Mazie’s animosity toward a stiff or a drunk usually lasts until she has driven him out to the sidewalk. Then, almost invariably, she becomes contrite and apologetic. “Look, buddy, I’m sorry,” she said one afternoon recently to a drunk she had chased out because he had been screaming “Sissy! Sissy!” at George Raft during the showing of a prison picture called “Each Dawn I Die.” “If you didn’t see the whole show,” she continued, “you can go back in.” “Hell, Mazie,” said the drunk, “I seen it three times.” “Here, then,” she said, handing him a dime. “Go get yourself a drink.” Although the drunk’s ears were still red from Mazie’s blows, he grinned. “You got a heart of gold, Mazie,” he said. “You my sweetheart.” “O.K., buddy,” Mazie said, stepping back into the cage. “You quit acting like a god-damn jackass and I’ll be your sweetheart.”
Mazie says her real name is Mazie Phillips, but she will not tell anything about her parents. Her intimates say that around 1903, when she was a schoolgirl in Boston, her older sister, Rosie, came to New York and married Louis Gordon, an East Side gambler and promoter. They established a home on Grand Street, and a few years later Mazie and her younger sister, Jeanie, came to live with them. The family of Belle Baker, the vaudeville singer, lived nearby on Chrystie Street. Irving Becker, Belle’s brother, now the manager of the road company of “Tobacco Road,” once had a job loading rifles in a shooting gallery Gordon operated at Grand Street and the Bowery. “We and the Gordons were great friends,” Becker said recently. “Louie Gordon was as fine a gambler as the East Side ever produced. He was a big, stately gentleman and he gave to the poor, and the bankroll he carried a billy goat couldn’t swallow it. He hung around race tracks, but he would gamble on anything. He made a lot of money on horses and invested it in Coney Island. He and his brother, Leo, helped back the original Luna Park, which opened in 1903. He was one of those silent gamblers. He never said nothing about himself. He gave everybody a fair shake, and he didn’t have a thing to hide, but he just never said nothing about himself. All the Gordons were that way.”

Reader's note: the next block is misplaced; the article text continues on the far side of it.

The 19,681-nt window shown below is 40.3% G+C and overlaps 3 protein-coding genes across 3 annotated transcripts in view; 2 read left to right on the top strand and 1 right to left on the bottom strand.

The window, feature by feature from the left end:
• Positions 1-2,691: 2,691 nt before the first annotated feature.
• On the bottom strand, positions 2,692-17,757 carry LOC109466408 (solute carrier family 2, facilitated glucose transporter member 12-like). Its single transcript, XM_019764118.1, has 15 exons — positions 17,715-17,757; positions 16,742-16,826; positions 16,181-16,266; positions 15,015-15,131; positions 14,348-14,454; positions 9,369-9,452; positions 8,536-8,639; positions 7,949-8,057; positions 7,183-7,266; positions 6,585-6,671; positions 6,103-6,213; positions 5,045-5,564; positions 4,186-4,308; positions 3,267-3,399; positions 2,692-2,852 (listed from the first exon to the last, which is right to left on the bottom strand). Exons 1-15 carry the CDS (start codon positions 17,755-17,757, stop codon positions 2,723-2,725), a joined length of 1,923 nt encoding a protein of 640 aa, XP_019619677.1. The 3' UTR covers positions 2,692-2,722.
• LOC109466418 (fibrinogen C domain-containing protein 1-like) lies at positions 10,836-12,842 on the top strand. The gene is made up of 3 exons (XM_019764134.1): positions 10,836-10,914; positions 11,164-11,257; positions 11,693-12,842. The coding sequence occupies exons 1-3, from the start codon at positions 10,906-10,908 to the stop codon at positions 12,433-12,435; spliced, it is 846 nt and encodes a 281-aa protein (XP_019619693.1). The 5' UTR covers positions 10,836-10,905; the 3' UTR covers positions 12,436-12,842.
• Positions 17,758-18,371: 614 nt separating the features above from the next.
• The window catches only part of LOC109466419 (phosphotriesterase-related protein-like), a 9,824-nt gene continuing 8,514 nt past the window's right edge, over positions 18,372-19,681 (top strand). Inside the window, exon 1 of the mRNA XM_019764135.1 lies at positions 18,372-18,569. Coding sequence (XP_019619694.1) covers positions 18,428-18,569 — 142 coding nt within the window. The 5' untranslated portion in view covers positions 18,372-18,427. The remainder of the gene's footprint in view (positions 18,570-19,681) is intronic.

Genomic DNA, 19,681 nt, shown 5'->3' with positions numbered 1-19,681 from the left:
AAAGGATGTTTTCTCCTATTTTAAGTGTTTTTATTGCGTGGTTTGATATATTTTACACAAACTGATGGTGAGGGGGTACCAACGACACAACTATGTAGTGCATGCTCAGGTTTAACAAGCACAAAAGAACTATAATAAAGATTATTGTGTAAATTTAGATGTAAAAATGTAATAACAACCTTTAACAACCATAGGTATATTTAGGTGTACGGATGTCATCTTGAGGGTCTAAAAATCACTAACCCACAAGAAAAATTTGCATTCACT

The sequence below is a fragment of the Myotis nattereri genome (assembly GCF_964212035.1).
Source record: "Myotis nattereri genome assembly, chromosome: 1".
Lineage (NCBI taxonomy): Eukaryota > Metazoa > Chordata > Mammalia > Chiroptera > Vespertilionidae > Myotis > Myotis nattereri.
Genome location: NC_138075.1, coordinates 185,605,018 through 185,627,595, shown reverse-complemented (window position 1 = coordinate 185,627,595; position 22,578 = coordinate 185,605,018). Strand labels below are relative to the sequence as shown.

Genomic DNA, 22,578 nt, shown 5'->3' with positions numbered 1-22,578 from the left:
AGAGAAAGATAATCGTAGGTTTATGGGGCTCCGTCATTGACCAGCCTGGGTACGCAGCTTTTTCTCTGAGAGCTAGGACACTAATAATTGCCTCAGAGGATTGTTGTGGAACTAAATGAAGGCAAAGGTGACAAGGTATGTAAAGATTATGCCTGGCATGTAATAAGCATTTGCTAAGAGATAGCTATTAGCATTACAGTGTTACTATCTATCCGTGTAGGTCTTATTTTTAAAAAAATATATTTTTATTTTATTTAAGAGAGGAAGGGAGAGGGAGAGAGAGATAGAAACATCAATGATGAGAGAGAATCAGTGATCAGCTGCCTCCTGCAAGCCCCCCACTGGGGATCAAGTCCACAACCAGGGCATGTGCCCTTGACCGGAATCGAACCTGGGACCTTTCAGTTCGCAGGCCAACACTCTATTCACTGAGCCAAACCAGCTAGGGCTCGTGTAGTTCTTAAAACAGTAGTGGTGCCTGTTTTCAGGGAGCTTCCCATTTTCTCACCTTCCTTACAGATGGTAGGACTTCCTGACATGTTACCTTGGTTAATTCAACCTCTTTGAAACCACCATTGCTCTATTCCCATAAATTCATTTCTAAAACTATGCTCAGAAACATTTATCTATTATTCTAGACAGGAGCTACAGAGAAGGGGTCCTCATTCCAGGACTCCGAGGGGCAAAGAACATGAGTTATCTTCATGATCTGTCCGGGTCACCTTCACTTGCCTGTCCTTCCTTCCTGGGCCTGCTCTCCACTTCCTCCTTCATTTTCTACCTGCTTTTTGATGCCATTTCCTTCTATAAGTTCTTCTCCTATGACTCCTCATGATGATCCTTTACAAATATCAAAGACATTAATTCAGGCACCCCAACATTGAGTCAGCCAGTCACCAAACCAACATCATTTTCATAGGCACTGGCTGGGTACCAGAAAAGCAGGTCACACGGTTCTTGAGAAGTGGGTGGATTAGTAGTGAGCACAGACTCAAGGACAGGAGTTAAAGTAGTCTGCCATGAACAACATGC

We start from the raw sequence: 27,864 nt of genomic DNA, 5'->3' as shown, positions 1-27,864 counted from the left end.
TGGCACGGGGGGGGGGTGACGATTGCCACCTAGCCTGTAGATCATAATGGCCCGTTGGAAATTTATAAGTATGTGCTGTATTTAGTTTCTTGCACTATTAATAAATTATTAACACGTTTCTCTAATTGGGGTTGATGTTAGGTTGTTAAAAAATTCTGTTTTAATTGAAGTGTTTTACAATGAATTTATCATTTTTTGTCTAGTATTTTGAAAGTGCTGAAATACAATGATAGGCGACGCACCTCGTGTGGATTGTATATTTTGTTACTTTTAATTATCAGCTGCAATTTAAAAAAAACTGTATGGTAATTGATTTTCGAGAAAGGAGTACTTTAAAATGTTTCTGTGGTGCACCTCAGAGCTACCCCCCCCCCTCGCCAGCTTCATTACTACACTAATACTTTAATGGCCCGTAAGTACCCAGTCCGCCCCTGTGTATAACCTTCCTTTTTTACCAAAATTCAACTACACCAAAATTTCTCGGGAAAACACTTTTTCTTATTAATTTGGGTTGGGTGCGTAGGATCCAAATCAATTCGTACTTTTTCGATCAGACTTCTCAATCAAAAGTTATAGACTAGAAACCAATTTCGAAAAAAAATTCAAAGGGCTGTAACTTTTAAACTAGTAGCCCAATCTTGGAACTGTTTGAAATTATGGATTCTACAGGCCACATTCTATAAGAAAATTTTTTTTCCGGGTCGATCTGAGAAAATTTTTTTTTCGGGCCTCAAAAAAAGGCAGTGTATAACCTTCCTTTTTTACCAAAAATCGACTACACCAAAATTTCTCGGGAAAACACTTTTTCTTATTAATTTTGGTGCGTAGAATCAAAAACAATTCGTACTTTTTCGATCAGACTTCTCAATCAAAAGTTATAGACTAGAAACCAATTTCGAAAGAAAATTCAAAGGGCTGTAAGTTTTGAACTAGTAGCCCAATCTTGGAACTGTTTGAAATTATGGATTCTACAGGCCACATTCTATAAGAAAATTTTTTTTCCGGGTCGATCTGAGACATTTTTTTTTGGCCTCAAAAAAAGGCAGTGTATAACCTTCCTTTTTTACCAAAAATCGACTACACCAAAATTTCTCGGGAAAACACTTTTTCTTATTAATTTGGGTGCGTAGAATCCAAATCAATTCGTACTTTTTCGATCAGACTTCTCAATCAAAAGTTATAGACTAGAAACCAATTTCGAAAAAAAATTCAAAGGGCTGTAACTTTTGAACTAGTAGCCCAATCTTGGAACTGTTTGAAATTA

In 1914, Gordon opened a moving-picture theatre in a building he owned on Park Row, naming it the Venice, after an Italian restaurant in Coney Island whose spaghetti he liked. After operating it four years, he found that it kept him away from the tracks and he gave it to Rosie, who had been working in the ticket cage. The next year he sold his Bowery shooting gallery, in which, for several months, Mazie had been running a candy-and-root-beer concession. Rosie did not like selling tickets, so Mazie took her job. Around this time, Mazie began calling herself Mazie Gordon. She will not explain why she took her brother-in-law’s name. “That’s my business,” she says. The Gordons left Grand Street in the early twenties, moving to a house on Surf Avenue in Coney. Mazie continued to live with them. Louis was away much of the time, following the horses. Mazie says that once, after a good season in Saratoga, he gave her a Stutz which, with accessories, cost $5,000. She used to ride down to Coney in the Stutz every night after work; one of the ushers at the Venice was her chauffeur. In October, 1932, Louis fell dead of a heart attack at the Empire City race track. Four years ago, Mazie and her sisters left Coney and returned to the East Side, taking an apartment together in Knickerbocker Village, four blocks from the Venice. They live quietly. Rosie, a taciturn, sad-eyed woman, looks after property left by her husband. Besides her interest in the Venice, this property includes a number of lots along the boardwalk in Coney and an ancient red-brick tenement at 9 James Street, a block from the Venice. This tenement has sixteen cold-water flats, all occupied by unmarried Chinese men. Jeanie, a pretty, brawny young woman, boasts that she has gone to the West Coast and back ten times while working as an acrobatic dancer. She says she is at present waiting for vaudeville to return. Now and then she spells Mazie in the cage at the Venice.